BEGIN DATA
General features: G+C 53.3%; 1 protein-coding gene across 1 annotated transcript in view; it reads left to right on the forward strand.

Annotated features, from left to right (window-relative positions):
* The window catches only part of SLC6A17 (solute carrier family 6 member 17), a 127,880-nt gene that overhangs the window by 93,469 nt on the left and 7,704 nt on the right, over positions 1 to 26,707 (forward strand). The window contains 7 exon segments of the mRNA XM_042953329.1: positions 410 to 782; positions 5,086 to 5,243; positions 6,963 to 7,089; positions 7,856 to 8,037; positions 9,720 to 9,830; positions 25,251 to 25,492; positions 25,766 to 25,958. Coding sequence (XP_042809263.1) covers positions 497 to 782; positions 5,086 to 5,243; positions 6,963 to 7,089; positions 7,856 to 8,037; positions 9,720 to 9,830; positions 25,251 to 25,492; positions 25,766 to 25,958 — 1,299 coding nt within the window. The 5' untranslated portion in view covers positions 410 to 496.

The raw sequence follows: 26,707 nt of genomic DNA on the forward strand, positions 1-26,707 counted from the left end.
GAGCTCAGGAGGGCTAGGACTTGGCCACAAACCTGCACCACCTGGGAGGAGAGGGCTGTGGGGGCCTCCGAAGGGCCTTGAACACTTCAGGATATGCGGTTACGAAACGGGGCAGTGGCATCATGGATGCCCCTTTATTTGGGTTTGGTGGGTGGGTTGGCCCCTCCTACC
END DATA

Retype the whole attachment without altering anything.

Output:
General features: G+C 53.3%; 1 protein-coding gene across 1 annotated transcript in view; it reads left to right on the forward strand.

Annotated features, from left to right (window-relative positions):
* The window catches only part of SLC6A17 (solute carrier family 6 member 17), a 127,880-nt gene that overhangs the window by 93,469 nt on the left and 7,704 nt on the right, over positions 1 to 26,707 (forward strand). The window contains 7 exon segments of the mRNA XM_042953329.1: positions 410 to 782; positions 5,086 to 5,243; positions 6,963 to 7,089; positions 7,856 to 8,037; positions 9,720 to 9,830; positions 25,251 to 25,492; positions 25,766 to 25,958. Coding sequence (XP_042809263.1) covers positions 497 to 782; positions 5,086 to 5,243; positions 6,963 to 7,089; positions 7,856 to 8,037; positions 9,720 to 9,830; positions 25,251 to 25,492; positions 25,766 to 25,958 — 1,299 coding nt within the window. The 5' untranslated portion in view covers positions 410 to 496.

The raw sequence follows: 26,707 nt of genomic DNA on the forward strand, positions 1-26,707 counted from the left end.
GAGCTCAGGAGGGCTAGGACTTGGCCACAAACCTGCACCACCTGGGAGGAGAGGGCTGTGGGGGCCTCCGAAGGGCCTTGAACACTTCAGGATATGCGGTTACGAAACGGGGCAGTGGCATCATGGATGCCCCTTTATTTGGGTTTGGTGGGTGGGTTGGCCCCTCCTACC